Inazuma Eleven
Developer: Level-5 Release Date: February 13, 2014
Publisher: Level-5 ESRB Rating: E10
Platforms: 3DS MSRP: $19.99


The Inazuma Eleven series has been around Japan and Europe for several years now, but the game series never made it stateside until now. Level-5 has decided to finally test the waters in the United States with a 3DS eShop port of their original title. Americans aren’t necessarily known as huge soccer fans generally, but how does a game that combines the original football with RPG-style character building and storytelling fare?

Inazuma Eleven follows the story of Mark Evans, a junior high school student whose passion in life is soccer, a passion he got from his late grandfather. He’s the captain of Raimon’s soccer team and also serves as their goalie. When the game starts, Mark’s squad is less than enthusiastic about practicing and competing, until former soccer star Axel Blaze transfers to their school. Unfortunately for Mark, Axel has sworn off soccer due to a horrible accident (which is also the impetus behind Axel’s transfer to Raimon in the first place). Shortly thereafter, Raimon is challenged to a match by Royal Academy, the best team in their region, and Raimon is soundly crushed until Axel reluctantly steps in. With that, the Raimon soccer team starts their journey towards winning the national soccer championship, but along the way, the team runs into an array of liars, cheats, and thieves, and just like any good shounen storyline, Inazuma Eleven focuses on how teammates come together and support each other to overcome those adversities.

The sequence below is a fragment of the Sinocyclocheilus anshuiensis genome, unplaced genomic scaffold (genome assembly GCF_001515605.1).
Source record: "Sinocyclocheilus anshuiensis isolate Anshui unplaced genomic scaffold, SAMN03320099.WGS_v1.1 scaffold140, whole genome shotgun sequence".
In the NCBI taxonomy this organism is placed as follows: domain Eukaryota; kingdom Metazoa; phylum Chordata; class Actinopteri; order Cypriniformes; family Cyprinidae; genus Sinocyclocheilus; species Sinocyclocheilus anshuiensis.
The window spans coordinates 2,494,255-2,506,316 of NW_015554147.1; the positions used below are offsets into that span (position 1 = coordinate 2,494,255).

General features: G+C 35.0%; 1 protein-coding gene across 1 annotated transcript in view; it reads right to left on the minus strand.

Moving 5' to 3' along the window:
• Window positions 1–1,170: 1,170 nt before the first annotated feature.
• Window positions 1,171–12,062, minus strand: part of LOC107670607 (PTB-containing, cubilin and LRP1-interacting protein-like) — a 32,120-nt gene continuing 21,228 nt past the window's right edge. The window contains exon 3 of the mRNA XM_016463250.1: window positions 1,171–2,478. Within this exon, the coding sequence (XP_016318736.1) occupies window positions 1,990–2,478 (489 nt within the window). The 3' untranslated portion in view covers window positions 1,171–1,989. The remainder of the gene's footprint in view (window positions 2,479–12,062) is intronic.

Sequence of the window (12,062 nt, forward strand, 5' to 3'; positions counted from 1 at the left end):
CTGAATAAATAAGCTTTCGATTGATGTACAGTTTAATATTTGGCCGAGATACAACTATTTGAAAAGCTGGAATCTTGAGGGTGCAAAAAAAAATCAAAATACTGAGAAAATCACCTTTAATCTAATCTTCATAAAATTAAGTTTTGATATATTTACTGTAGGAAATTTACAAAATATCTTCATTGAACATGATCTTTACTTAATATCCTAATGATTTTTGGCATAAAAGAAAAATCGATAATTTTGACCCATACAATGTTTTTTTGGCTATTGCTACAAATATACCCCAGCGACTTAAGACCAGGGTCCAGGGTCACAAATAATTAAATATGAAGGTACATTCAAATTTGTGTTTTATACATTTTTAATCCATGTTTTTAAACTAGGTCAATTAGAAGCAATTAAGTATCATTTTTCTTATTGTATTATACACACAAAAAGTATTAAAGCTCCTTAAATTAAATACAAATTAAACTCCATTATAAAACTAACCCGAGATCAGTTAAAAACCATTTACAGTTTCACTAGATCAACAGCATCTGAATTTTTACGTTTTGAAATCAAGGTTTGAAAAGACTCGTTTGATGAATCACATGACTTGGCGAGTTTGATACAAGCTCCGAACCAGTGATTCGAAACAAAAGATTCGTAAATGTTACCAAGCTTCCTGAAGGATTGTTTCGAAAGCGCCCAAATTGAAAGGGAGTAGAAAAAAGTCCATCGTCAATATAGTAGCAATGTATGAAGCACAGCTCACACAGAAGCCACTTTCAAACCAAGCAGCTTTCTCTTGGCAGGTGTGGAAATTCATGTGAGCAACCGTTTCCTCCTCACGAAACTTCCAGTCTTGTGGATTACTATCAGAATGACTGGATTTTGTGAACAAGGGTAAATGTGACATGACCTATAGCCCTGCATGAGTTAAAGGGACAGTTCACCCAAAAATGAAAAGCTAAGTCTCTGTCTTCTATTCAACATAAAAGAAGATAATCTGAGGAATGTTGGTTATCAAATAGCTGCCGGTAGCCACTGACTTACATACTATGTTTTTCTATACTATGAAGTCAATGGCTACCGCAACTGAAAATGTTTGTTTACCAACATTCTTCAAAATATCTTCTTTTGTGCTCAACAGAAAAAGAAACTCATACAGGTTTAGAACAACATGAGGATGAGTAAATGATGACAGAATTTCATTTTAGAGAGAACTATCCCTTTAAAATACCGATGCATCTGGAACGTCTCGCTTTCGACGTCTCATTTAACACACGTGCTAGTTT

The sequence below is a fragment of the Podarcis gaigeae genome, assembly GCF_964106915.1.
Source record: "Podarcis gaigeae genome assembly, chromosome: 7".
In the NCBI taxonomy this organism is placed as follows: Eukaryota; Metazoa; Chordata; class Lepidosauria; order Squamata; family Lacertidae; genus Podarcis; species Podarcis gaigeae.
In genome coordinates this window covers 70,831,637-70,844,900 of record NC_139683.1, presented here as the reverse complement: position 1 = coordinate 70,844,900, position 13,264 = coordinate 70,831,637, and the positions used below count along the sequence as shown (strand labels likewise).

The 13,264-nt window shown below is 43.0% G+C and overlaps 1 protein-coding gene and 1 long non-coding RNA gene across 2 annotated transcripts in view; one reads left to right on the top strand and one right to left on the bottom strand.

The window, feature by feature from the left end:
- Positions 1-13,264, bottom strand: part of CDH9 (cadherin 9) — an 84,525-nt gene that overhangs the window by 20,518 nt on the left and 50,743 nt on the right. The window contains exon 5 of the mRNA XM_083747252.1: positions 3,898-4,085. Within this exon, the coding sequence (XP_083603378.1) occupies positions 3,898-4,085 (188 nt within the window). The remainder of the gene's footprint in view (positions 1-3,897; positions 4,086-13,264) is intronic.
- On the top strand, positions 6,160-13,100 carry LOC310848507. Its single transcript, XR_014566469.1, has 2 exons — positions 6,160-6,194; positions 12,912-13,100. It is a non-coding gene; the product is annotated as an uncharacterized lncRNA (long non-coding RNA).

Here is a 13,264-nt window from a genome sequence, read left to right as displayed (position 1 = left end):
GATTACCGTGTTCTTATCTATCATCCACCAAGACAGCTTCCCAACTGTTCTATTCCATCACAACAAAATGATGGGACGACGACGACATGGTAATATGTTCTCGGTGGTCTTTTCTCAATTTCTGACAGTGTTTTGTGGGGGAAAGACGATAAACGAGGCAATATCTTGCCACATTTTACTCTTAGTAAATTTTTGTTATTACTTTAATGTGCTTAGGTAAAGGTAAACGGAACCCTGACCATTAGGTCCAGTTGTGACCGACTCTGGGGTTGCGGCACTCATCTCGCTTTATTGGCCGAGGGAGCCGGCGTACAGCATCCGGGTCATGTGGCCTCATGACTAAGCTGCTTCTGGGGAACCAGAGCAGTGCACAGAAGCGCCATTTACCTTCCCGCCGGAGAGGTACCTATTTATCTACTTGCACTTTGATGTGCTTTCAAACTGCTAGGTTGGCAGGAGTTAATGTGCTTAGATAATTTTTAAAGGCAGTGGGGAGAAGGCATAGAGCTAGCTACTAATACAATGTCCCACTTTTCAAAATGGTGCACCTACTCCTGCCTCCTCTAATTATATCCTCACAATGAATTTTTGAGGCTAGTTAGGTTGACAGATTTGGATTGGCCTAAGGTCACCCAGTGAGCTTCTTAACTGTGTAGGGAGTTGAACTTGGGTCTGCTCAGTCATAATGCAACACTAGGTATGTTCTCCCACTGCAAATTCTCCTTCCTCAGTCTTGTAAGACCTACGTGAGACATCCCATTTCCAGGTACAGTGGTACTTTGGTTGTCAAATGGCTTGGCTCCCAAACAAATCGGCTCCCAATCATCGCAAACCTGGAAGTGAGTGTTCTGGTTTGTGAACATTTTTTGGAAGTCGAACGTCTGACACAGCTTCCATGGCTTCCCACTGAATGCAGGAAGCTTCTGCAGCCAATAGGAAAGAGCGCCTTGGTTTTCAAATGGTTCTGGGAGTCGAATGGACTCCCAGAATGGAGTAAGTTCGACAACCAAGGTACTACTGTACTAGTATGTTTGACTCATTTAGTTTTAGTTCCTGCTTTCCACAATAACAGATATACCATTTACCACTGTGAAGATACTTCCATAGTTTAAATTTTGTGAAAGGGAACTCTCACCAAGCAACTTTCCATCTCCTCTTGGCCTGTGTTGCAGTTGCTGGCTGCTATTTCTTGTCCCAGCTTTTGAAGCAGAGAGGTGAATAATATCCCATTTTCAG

Inazuma Eleven is an interesting twist of sports and RPG gameplay. You fight random battles like an RPG, but these take place as 4-on-4 soccer games with objectives ranging from scoring a goal to keeping the ball away from the other team for a set amount of time. Each victory rewards the team with experience points, prestige points and friendship points. Experience levels up your team, improving their stats and giving access to new on-field skills such as the ability to set the ball on fire to make it harder for the goalie to catch or the ability to pull a chunk of the ground up, preventing opponents from dribbling past your defenders. Prestige points are the currency of the game, used to buy equipment, new skills, and recovery items, while friendship points are used to recruit new players to improve the team. The control scheme is a little awkward at first, as players are directed to run, pass, and shoot using the stylus while the overhead camera is scrolled using the control stick or d-pad for right-handers or A,B,X and Y for lefties. Fortunately, the controls only take a few battles to get used to, and it’s not hard to get the idea down by the time the first major match rolls around.

The major games against other tournament teams are 11-on-11, like real soccer matches, with two halves, overtime, and then penalty kicks, should it come to that. Outside of the existence of superpowers, the matches follow most soccer rules, having fouls, offisides penalties, corner kicks, and the like. You can change your formation and substitute players after each goal, penalty or turnover, or by calling an on-field timeout, allowing you to switch between offensive and defensive formations based on the current game situation. This kind of micromanaging isn’t needed early on in the game, but if you’re facing an end-game opponent and aren’t leveled up enough, it can swing things in your favor. This is especially true if you want to take advantage of the elemental system; each character represents one of four elements, with strengths and weaknesses against others. Keeping these balanced can make your life a lot easier during matches, too. Once you beat a team, you can schedule friendly practice matches against them for more experience and even recruit some of their players to come to Raimon and join your own team.